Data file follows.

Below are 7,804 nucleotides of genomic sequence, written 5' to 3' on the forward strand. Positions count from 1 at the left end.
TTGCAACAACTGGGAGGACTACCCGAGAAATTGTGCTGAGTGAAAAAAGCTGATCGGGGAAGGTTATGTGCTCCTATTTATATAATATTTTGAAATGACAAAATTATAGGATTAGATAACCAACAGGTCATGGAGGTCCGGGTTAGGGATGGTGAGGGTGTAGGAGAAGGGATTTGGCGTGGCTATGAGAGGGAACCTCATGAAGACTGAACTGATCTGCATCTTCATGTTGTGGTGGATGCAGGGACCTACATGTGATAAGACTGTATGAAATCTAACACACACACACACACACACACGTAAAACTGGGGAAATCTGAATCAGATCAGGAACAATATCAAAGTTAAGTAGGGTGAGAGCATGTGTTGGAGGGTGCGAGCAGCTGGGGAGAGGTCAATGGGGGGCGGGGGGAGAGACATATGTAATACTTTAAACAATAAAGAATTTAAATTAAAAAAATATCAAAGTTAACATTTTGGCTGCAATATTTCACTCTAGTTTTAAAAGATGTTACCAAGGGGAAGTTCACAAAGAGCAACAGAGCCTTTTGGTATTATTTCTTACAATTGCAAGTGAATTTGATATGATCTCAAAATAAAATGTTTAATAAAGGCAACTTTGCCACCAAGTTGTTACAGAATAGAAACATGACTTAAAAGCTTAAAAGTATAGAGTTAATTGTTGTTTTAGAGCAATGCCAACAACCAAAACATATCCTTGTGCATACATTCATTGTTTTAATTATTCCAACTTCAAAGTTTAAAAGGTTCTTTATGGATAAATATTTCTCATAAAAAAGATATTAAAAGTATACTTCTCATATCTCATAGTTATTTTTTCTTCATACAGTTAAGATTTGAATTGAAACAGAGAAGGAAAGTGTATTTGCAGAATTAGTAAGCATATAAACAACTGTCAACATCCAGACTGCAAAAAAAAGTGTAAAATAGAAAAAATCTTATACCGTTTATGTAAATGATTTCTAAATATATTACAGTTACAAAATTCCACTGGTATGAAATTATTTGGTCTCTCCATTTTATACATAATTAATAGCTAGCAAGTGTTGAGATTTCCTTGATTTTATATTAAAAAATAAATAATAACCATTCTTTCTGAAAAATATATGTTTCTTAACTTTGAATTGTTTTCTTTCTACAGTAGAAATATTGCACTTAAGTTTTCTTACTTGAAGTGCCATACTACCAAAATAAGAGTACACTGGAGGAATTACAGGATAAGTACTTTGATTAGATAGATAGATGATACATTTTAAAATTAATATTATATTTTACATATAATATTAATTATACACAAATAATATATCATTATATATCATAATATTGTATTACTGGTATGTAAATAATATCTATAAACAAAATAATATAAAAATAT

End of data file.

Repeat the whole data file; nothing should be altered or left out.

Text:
Below are 7,804 nucleotides of genomic sequence, written 5' to 3' on the forward strand. Positions count from 1 at the left end.
TTGCAACAACTGGGAGGACTACCCGAGAAATTGTGCTGAGTGAAAAAAGCTGATCGGGGAAGGTTATGTGCTCCTATTTATATAATATTTTGAAATGACAAAATTATAGGATTAGATAACCAACAGGTCATGGAGGTCCGGGTTAGGGATGGTGAGGGTGTAGGAGAAGGGATTTGGCGTGGCTATGAGAGGGAACCTCATGAAGACTGAACTGATCTGCATCTTCATGTTGTGGTGGATGCAGGGACCTACATGTGATAAGACTGTATGAAATCTAACACACACACACACACACACACGTAAAACTGGGGAAATCTGAATCAGATCAGGAACAATATCAAAGTTAAGTAGGGTGAGAGCATGTGTTGGAGGGTGCGAGCAGCTGGGGAGAGGTCAATGGGGGGCGGGGGGAGAGACATATGTAATACTTTAAACAATAAAGAATTTAAATTAAAAAAATATCAAAGTTAACATTTTGGCTGCAATATTTCACTCTAGTTTTAAAAGATGTTACCAAGGGGAAGTTCACAAAGAGCAACAGAGCCTTTTGGTATTATTTCTTACAATTGCAAGTGAATTTGATATGATCTCAAAATAAAATGTTTAATAAAGGCAACTTTGCCACCAAGTTGTTACAGAATAGAAACATGACTTAAAAGCTTAAAAGTATAGAGTTAATTGTTGTTTTAGAGCAATGCCAACAACCAAAACATATCCTTGTGCATACATTCATTGTTTTAATTATTCCAACTTCAAAGTTTAAAAGGTTCTTTATGGATAAATATTTCTCATAAAAAAGATATTAAAAGTATACTTCTCATATCTCATAGTTATTTTTTCTTCATACAGTTAAGATTTGAATTGAAACAGAGAAGGAAAGTGTATTTGCAGAATTAGTAAGCATATAAACAACTGTCAACATCCAGACTGCAAAAAAAAGTGTAAAATAGAAAAAATCTTATACCGTTTATGTAAATGATTTCTAAATATATTACAGTTACAAAATTCCACTGGTATGAAATTATTTGGTCTCTCCATTTTATACATAATTAATAGCTAGCAAGTGTTGAGATTTCCTTGATTTTATATTAAAAAATAAATAATAACCATTCTTTCTGAAAAATATATGTTTCTTAACTTTGAATTGTTTTCTTTCTACAGTAGAAATATTGCACTTAAGTTTTCTTACTTGAAGTGCCATACTACCAAAATAAGAGTACACTGGAGGAATTACAGGATAAGTACTTTGATTAGATAGATAGATGATACATTTTAAAATTAATATTATATTTTACATATAATATTAATTATACACAAATAATATATCATTATATATCATAATATTGTATTACTGGTATGTAAATAATATCTATAAACAAAATAATATAAAAATAT